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US Mulls Over Regulations To Restrict China's Access To Advanced AI Software Behind Apps Like ChatGPT

The Biden administration is reportedly contemplating the introduction of new regulations aimed at curbing China’s access to advanced AI models, such as those utilized in ChatGPT.

What Happened: According to three sources privy to the matter, the Commerce Department is considering a regulatory push to limit the export of proprietary or closed-source AI models, which keep their software and data confidential, Reuters reported on Wednesday. This move is viewed as a fresh strategy to safeguard U.S. AI from China, succeeding a series of measures over the past two years aimed at blocking the export of sophisticated AI chips to the Asian country.

At present, there are no restrictions on U.S. AI giants such as Microsoft MSFT, OpenAI, Alphabet’s GOOGL GOOG Google DeepMind, and rival Anthropic from selling their powerful closed source AI models globally without governmental oversight. The worry is that U.S. adversaries could exploit these models to initiate aggressive cyber attacks or even create potent biological weapons.

The U.S. may employ a threshold based on the amount of computing power required to train a model, as per an AI executive order issued last October, to enforce an export control on AI models. This threshold could serve as the basis for determining which AI models would be subject to export restrictions, two U.S. officials and another source briefed on the discussions revealed.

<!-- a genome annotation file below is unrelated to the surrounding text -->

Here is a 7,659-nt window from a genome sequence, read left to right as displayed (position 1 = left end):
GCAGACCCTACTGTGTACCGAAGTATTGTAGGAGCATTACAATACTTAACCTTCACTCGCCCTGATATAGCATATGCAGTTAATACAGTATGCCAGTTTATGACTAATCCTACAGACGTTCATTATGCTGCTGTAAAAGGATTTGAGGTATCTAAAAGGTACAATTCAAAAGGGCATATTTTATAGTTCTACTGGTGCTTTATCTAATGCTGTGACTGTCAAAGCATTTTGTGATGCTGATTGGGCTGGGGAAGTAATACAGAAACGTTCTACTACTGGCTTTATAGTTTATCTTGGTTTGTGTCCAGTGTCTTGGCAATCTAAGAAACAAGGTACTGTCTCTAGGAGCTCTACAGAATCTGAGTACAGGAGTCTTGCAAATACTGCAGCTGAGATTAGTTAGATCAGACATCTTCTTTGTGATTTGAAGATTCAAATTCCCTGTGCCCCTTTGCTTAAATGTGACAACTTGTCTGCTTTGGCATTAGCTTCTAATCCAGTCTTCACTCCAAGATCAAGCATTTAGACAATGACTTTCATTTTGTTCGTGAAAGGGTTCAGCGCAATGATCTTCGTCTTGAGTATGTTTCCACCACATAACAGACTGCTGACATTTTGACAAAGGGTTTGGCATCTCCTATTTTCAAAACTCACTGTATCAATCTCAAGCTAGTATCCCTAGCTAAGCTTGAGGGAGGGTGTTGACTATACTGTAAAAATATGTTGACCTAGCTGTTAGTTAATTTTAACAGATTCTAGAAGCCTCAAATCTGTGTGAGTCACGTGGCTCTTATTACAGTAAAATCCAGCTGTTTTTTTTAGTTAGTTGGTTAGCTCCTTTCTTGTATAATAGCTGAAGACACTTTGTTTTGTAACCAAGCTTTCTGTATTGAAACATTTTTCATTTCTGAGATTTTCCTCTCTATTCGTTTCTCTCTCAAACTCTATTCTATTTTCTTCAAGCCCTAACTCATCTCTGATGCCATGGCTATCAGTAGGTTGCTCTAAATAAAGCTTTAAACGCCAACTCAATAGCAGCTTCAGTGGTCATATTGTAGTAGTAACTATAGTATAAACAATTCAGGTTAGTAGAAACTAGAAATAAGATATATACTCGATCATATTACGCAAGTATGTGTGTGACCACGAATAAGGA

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However, the sources emphasized that the agency is far from finalizing a rule proposal. The consideration of such a move signifies the U.S. government’s intent to close gaps in its effort to thwart Beijing’s AI ambitions, despite the challenges of imposing a robust regulatory regime on rapidly evolving technology.

Why It Matters: This development follows a series of events that have shaped the AI landscape between the U.S. and China. In March, China announced a significant move to support its AI startups by offering "computing vouchers" to these companies, aiming to address the challenges posed by the U.S. chip restrictions.

Subsequently, in April, the U.S. and China agreed to hold their first high-level talks on artificial intelligence (AI), as confirmed by U.S. Secretary of State Antony Blinken.

Most recently, in May, China has been witnessing a rapid advancement in the field of artificial intelligence, significantly accelerating the development of humanoid robots.

The proposed U.S. regulations can be seen as a response to these developments, aiming to protect national security and maintain a competitive edge in the global AI race.

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